Manage episode 289396191 series 2434430
Welcome to another episode of the Conversations for Financial Professionals podcast where we are shaping the next generation of financial advice.
Today we have Andy Andrews. Andy is the author of more than 25 books that have been translated into more than 40 languages among those are several New York Times bestsellers including "The Traveler's Gift" which has was named one of the Five Books You Must Read in Your Lifetime by ABCs Good Morning America. Andy also works as a consultant to many Fortune 500 companies and is one of my favorite authors (I have 7 of your books in my personal library). I think you are one of the foremost authorities on mindset and just a sage when it comes to discussing the topic of perspective.
- Andy talks about perspective and why it is a key attribute for financial advisors. (6:42)
- Andy discusses his biggest obstacle that prevents viewing things from different angles. (10:17)
- Andy discusses some tangible steps on how to personally develop what Jones called a gift in Andy’s book The Noticer and The Noticer Returns. (10:56)
- Andy gives us some insights on some of his most quoted statements over the years, what they mean, and the philosophy behind them. (21:05)
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00:00:02 Dominique Welcome to conversations for financial professionals, a podcast to help shape the next generation of financial advice. I'm your host, Dominique Henderson. And today we have Andy Andrews. One of those individuals that will immediately go into your list of favorites. He is an author of many bestsellers. Today we were able to break into the power of your perspective. How do you gain perspective? What are some of the things that are tangible steps that allow you to see things from different angles to maybe pull you out of a spot that you are currently in, that you don't like? And I get some time to unpack several brain food quotes made famous by Mr. Andrews. This is definitely a podcast episode. You don't want to miss it. We get into so many things, and I know you're going to leave today empowered to become that financial professional, to serve your client at the next level, let's get to the conversation.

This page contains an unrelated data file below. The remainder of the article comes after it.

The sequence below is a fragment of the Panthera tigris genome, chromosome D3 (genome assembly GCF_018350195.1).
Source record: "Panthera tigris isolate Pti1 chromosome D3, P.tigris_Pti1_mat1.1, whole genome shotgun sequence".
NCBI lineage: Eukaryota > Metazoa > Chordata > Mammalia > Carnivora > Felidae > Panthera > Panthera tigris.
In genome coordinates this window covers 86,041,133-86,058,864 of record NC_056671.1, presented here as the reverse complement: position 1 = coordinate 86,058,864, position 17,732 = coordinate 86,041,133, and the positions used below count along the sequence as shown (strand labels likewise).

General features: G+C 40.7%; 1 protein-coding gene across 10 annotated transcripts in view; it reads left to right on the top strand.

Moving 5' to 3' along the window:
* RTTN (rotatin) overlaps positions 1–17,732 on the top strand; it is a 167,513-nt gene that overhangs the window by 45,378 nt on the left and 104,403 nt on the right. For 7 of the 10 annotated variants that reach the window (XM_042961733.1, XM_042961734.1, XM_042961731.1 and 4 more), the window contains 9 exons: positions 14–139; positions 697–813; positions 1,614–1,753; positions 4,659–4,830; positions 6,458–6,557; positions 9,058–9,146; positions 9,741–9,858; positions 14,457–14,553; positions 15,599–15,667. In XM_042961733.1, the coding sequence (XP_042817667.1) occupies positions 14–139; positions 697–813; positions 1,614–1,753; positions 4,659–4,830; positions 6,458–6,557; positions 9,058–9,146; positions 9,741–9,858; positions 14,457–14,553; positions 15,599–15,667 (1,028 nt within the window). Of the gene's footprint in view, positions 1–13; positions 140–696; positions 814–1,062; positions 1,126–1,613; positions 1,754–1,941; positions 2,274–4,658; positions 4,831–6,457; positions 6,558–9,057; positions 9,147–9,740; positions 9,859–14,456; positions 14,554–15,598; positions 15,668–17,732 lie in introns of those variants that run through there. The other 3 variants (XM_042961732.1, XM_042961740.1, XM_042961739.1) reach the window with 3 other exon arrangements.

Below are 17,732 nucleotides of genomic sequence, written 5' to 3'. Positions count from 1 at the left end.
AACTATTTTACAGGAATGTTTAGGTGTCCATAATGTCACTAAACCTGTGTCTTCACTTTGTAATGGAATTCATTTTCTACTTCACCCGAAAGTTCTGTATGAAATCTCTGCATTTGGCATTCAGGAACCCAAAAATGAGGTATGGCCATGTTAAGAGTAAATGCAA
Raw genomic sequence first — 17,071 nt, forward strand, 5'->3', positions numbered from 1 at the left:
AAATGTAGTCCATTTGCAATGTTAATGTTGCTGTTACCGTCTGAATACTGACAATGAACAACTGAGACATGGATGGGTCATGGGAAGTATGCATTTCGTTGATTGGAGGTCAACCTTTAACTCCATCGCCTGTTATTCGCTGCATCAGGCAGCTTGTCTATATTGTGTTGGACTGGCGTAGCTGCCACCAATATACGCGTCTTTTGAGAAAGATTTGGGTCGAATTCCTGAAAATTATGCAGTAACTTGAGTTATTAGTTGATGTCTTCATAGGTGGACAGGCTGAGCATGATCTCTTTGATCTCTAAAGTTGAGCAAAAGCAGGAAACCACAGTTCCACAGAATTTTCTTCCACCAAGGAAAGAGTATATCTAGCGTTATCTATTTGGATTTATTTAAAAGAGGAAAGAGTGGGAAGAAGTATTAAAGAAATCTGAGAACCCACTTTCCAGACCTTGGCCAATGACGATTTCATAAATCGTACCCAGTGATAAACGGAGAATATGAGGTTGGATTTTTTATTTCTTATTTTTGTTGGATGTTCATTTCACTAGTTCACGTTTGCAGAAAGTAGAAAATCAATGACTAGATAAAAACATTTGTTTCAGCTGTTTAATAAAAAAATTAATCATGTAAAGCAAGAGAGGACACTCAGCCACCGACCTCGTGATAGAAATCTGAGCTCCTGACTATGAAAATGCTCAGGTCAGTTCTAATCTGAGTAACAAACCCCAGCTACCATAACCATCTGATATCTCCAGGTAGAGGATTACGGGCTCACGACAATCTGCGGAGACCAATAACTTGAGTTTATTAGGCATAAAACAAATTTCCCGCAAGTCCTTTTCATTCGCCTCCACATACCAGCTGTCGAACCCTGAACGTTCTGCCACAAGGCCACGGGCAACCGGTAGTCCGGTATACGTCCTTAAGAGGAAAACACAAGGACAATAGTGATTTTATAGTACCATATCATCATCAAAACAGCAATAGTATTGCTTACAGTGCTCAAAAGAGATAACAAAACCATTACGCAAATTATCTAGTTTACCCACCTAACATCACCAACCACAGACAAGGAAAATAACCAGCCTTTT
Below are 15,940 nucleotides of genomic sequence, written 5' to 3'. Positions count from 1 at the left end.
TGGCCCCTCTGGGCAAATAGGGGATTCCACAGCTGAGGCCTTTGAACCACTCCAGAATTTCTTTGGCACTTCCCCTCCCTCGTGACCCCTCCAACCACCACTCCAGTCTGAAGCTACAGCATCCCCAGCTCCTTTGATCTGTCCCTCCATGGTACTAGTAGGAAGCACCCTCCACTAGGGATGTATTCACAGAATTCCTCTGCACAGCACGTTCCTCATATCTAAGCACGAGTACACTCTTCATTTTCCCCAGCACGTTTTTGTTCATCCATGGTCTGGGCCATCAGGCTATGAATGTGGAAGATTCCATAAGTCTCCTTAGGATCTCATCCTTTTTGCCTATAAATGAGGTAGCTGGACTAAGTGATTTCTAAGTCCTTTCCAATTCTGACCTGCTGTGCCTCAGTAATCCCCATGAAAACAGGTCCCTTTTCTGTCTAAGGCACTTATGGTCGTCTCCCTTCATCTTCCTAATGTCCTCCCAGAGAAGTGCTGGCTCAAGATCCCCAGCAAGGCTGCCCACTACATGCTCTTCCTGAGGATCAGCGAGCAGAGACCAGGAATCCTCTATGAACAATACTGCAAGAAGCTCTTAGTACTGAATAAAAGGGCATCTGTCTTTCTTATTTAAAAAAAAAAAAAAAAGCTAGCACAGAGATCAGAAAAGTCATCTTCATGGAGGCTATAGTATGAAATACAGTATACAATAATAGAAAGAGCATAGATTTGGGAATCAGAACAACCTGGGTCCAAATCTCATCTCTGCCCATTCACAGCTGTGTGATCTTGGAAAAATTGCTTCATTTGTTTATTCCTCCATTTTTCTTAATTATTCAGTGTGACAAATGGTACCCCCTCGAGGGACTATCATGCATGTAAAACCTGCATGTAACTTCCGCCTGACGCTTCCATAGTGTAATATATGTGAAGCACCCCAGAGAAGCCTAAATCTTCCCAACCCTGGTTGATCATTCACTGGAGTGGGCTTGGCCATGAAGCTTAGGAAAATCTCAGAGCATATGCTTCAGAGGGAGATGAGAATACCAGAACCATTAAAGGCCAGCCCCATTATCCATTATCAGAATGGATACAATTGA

00:01:01 Dominique Welcome to another episode of the conversations for financial professionals podcast, where we are shaping the next generation of financial advice. And today we have Mr. Andy Andrews, a personal favorite of mine. Andy, you are the author of more than 25 books that have been translated into more than 40 languages, tons of New York times, best sellers, including one of my favorite, The Traveler's Gift, which was named one of the five books you must read in your lifetime by ABC's good morning, America you've been a consultant to fortune 500 companies. Like I said, one of my favorite authors, I think you are one of the foremost authorities on mindset and just a Sage when it comes to the topic of discussing perspective. So welcome to the podcast. How are you?
00:01:50 Andy Buddy! Thank you. It's just an honor to be here where you donate Dominique. I appreciate you having me. Yeah. Yeah.
00:01:57 Dominique That's great. This power of perspective subject. I know that you are. If I want to talk to anybody, if I had my wishlist, you would be the person that I want to delve into this subject with. But, before we get started, let me ask you, are you excited to see a new year? What do you do, anything special? when the calendar turns, like what, at this stage in your career, what do you do? Anything? Anything like that?